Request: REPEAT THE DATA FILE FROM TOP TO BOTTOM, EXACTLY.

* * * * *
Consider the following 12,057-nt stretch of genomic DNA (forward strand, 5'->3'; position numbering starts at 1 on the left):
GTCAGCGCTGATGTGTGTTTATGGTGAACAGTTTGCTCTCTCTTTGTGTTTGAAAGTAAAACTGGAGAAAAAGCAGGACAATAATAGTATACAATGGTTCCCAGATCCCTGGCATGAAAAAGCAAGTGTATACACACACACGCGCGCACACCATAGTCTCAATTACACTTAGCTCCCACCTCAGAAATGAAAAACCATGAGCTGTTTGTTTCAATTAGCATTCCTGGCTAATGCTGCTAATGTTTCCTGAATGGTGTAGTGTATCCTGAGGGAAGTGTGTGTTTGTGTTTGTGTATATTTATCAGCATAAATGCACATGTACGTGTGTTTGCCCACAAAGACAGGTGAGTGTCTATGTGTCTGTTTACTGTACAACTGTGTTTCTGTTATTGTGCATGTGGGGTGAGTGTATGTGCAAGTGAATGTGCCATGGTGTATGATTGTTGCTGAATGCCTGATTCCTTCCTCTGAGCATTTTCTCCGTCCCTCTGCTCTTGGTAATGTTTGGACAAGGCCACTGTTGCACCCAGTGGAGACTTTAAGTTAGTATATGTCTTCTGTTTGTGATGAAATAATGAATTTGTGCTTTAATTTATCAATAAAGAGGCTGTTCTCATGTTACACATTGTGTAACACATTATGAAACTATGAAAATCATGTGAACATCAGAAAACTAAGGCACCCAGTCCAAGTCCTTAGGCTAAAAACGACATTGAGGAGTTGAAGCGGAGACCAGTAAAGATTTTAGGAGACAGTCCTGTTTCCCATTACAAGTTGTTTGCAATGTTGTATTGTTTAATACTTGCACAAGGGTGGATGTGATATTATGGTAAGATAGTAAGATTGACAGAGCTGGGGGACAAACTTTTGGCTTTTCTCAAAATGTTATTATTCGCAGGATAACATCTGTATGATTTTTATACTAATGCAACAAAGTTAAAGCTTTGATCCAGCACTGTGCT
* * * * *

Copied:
Consider the following 12,057-nt stretch of genomic DNA (forward strand, 5'->3'; position numbering starts at 1 on the left):
GTCAGCGCTGATGTGTGTTTATGGTGAACAGTTTGCTCTCTCTTTGTGTTTGAAAGTAAAACTGGAGAAAAAGCAGGACAATAATAGTATACAATGGTTCCCAGATCCCTGGCATGAAAAAGCAAGTGTATACACACACACGCGCGCACACCATAGTCTCAATTACACTTAGCTCCCACCTCAGAAATGAAAAACCATGAGCTGTTTGTTTCAATTAGCATTCCTGGCTAATGCTGCTAATGTTTCCTGAATGGTGTAGTGTATCCTGAGGGAAGTGTGTGTTTGTGTTTGTGTATATTTATCAGCATAAATGCACATGTACGTGTGTTTGCCCACAAAGACAGGTGAGTGTCTATGTGTCTGTTTACTGTACAACTGTGTTTCTGTTATTGTGCATGTGGGGTGAGTGTATGTGCAAGTGAATGTGCCATGGTGTATGATTGTTGCTGAATGCCTGATTCCTTCCTCTGAGCATTTTCTCCGTCCCTCTGCTCTTGGTAATGTTTGGACAAGGCCACTGTTGCACCCAGTGGAGACTTTAAGTTAGTATATGTCTTCTGTTTGTGATGAAATAATGAATTTGTGCTTTAATTTATCAATAAAGAGGCTGTTCTCATGTTACACATTGTGTAACACATTATGAAACTATGAAAATCATGTGAACATCAGAAAACTAAGGCACCCAGTCCAAGTCCTTAGGCTAAAAACGACATTGAGGAGTTGAAGCGGAGACCAGTAAAGATTTTAGGAGACAGTCCTGTTTCCCATTACAAGTTGTTTGCAATGTTGTATTGTTTAATACTTGCACAAGGGTGGATGTGATATTATGGTAAGATAGTAAGATTGACAGAGCTGGGGGACAAACTTTTGGCTTTTCTCAAAATGTTATTATTCGCAGGATAACATCTGTATGATTTTTATACTAATGCAACAAAGTTAAAGCTTTGATCCAGCACTGTGCT